June 24, 2013 at 9:55 am |
    • Dyslexic doG

      There is no magical place at the end of the rainbow where you will go when you die.

      Try and live the best, most noble life you can and show all the good you do to your children. Have a remarkable life and you will be remembered and glorified by your actions. That's as close as we can hope to get to immortality.

      No need for a magic man in the sky to make you feel less scared about dying.

      June 24, 2013 at 9:57 am |
    • Doc Vestibule

      "The road is narrow the horizon wide,
      And they say what's waiting on the other side,
      It's so rewarding and the ultimate prize.
      But what good is something if you can't have it until you die?

      Desperate, tenacious, clinging like a grain of sand,
      Watching its foundations wash away,
      Drunk with the as.sertions they know they can't defend
      Confident that they might live again."

      – Dr. Greg Graffin, "Live Again – The Fall of Man"

      June 24, 2013 at 10:05 am |
    • Science

      Sounds like chad without the ZZZZZZZZZZZZZZZZZZZZZZZZZZZZZZZZZZZZZZZ !

      June 24, 2013 at 10:08 am |
    • Madtown

      there is but one way to Heaven...
      ---–
      And coincidentally, this "one way" just happens to be the way you were exposed to as you grew up, while other humans had no such exposure. I guess you're one of the lucky ones!

      June 24, 2013 at 10:08 am |
    • sam stone

      free people do not need salvation, chaz....back on your knees, b1tch

      June 24, 2013 at 10:10 am |
  20. Jonah

    If anyone reading this is disgusted with all the nonsensense and would like to see a real church, you should investigate the Church of Jesus Christ of Latter-day Saints. Check it out at lds.org or mormon.org.

    June 24, 2013 at 9:38 am |
    • The real Tom

      Talk about a cult!

      June 24, 2013 at 9:40 am |
    • Tbay

      Didn't you get eaten by a whale?

      June 24, 2013 at 9:42 am |
    • Michael

      Just a cult...

      June 24, 2013 at 9:44 am |
    • Dyslexic doG

      let's all go and be gods on the planet Kolob.

      hilarious!!!

      June 24, 2013 at 9:44 am |
    • The Jackdaw

      tool

      June 24, 2013 at 9:44 am |
    • Doobs

      "nonsensense'?

      I pass Mitten's LDS church twice a day. It's a huge, gaudy eyesore and a monumental tribute to the god of all religions...money.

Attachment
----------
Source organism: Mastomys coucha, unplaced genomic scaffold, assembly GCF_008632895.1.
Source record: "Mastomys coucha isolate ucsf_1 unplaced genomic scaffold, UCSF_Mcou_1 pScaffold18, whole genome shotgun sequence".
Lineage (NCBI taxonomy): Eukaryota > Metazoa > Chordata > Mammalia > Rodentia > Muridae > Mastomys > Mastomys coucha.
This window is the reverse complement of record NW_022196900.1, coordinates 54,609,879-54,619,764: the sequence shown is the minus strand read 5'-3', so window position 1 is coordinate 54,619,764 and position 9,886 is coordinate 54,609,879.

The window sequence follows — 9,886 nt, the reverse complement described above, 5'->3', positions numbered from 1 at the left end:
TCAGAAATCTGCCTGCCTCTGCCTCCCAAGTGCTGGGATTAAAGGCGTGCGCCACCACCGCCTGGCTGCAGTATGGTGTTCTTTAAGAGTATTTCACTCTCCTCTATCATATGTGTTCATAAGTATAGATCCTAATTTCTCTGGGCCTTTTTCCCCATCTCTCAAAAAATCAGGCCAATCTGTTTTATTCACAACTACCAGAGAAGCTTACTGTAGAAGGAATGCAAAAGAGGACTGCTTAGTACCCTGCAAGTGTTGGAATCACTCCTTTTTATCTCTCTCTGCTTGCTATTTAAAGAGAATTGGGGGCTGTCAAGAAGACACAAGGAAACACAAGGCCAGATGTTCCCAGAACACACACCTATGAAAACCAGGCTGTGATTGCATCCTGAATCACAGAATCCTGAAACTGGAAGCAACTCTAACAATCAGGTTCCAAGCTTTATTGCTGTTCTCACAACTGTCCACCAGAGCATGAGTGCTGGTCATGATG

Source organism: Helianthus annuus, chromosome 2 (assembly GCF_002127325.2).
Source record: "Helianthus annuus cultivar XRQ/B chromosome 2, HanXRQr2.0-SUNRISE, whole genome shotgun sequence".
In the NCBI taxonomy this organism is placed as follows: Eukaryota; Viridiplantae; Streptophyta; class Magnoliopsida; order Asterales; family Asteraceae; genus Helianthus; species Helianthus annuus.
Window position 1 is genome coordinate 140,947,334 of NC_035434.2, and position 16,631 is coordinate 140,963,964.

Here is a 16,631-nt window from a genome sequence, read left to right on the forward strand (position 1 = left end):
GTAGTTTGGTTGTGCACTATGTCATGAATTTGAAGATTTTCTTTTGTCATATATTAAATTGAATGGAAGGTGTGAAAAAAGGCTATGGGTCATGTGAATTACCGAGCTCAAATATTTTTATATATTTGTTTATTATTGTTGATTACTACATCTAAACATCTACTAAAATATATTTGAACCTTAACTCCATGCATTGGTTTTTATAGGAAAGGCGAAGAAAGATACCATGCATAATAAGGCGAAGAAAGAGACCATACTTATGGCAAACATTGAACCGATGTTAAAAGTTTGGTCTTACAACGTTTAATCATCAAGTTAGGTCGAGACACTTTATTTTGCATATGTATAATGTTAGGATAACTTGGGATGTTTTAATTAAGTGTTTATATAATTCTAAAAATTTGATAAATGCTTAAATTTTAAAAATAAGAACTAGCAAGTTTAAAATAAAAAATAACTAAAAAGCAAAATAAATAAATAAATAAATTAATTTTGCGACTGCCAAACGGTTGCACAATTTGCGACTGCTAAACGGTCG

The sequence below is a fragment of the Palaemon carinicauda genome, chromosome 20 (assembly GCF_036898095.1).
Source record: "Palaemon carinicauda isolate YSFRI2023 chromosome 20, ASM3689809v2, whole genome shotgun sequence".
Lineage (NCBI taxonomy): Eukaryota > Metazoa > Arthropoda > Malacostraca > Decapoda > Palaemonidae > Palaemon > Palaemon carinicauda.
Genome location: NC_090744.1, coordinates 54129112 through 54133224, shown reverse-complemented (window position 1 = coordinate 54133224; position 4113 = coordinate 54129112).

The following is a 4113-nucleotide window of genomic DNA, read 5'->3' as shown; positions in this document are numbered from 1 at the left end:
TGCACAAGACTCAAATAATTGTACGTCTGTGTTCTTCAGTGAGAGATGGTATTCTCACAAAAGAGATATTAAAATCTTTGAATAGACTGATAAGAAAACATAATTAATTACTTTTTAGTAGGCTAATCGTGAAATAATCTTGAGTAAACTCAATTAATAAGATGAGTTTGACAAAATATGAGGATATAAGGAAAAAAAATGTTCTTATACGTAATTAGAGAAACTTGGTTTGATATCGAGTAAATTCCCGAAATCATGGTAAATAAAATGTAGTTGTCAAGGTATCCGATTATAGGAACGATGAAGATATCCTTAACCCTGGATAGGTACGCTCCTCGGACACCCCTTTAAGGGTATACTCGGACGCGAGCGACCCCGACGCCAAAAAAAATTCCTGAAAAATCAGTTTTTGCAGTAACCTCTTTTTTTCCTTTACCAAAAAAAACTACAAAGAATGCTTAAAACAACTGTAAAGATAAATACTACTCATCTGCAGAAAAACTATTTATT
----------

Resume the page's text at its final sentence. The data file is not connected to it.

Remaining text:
June 24, 2013 at 9:45 am |
    • richunix

      Yup, it a cult, much like Christianity is

      Stephen F Roberts: “I contend that we are both atheists. I just believe in one fewer god than you do. When you understand why you dismiss all the other possible gods, you will understand why I dismiss yours.”

      June 24, 2013 at 9:48 am |
    • ME II

      @Jonah,
      Isn't LDS just "Christianity, Now with 50% More Silliness Added"

      June 24, 2013 at 9:49 am |
    • tallulah13

      You do realize that your church was founded by a con man, one that kept claiming divine revelation every time he wanted a new wife or to change a rule within the church he invented?

      June 24, 2013 at 9:53 am |
    • Lucifer's Evil Twin

      Mormons – I can't take seriously a group that found the bible not stupid enough for them, so they made one even more appallingly stupid.

      June 24, 2013 at 10:07 am |
    • Doc Vestibule

      "If a dest.itute (Mormon) family is faced with the decision of paying their ti.thing or eating, they should pay their t.ithing." (Lynn Robbins, General Conference, April 2005).

      Mormonism: Pay up, even if your children are starving.

      June 24, 2013 at 10:12 am |
    • Jonah

      12 And there was much murmuring among the people concerning him: for some said, He is a good man: others said, Nay; but he deceiveth the people. (New Testament, John, Chapter 7). You know, you people (people just like you) were criticizing the Lord himself 2000 years ago. Well, nothing has changed in 2000 years and if the Lord were here today, you would crucify him all over again.

      June 24, 2013 at 10:14 am |
    • Lucifer's Evil Twin

      LET's Religiosity Law #1 – If Jesus came back today he would be shot in the head. That's what you do to put down zombies; otherwise they eat your brains.

      June 24, 2013 at 10:15 am |
    • ME II

      @Jonah,
      In the US, a secular country, we don't crucify or even punish people for their beliefs. That being said if he truly believed he was divine then he might be encouraged to seek psychological help.

      June 24, 2013 at 10:21 am |
    • TN Granger

      As usual, those commenting on Mormons have likely never actually gone to the resources the church provides to learn more about them. And for those who think that it would be foolish to go to the church's web site to find unbiased information, I suppose you would find it reasonable to rely solely on advice from a Ford dealer on buying a Chevy?

      June 24, 2013 at 10:21 am |
    • skytag

      Mormons are just another group of people with their own god narrative. They are no more "real" as a church than any other church.

      June 24, 2013 at 10:24 am |
    • Jonah

      You know, Doc, everyone in the world has faith...............in something. You put your faith every day in things of the world. You think they will save you. And, they seem to, for a time, but if you look back on your life, you will see that they fade away and you never really get ahead. I put my faith in ti thing and in the Lord and my successes are real successes. I live in the light and not only do I prosper, but I have a fine family and peace and happiness.

      June 24, 2013 at 10:28 am |
    • The real Tom

      Don't break your arm patting yourself on the back, Jonah.

      People like Joel Osteen prosper and enjoy life; doesn't mean they're good people. Doesn't mean you are, either.

      June 24, 2013 at 10:31 am |
    • Lucifer's Evil Twin

      @TN Granger – one foolish cult is pretty much the same as any other foolish cult.

      June 24, 2013 at 10:32 am |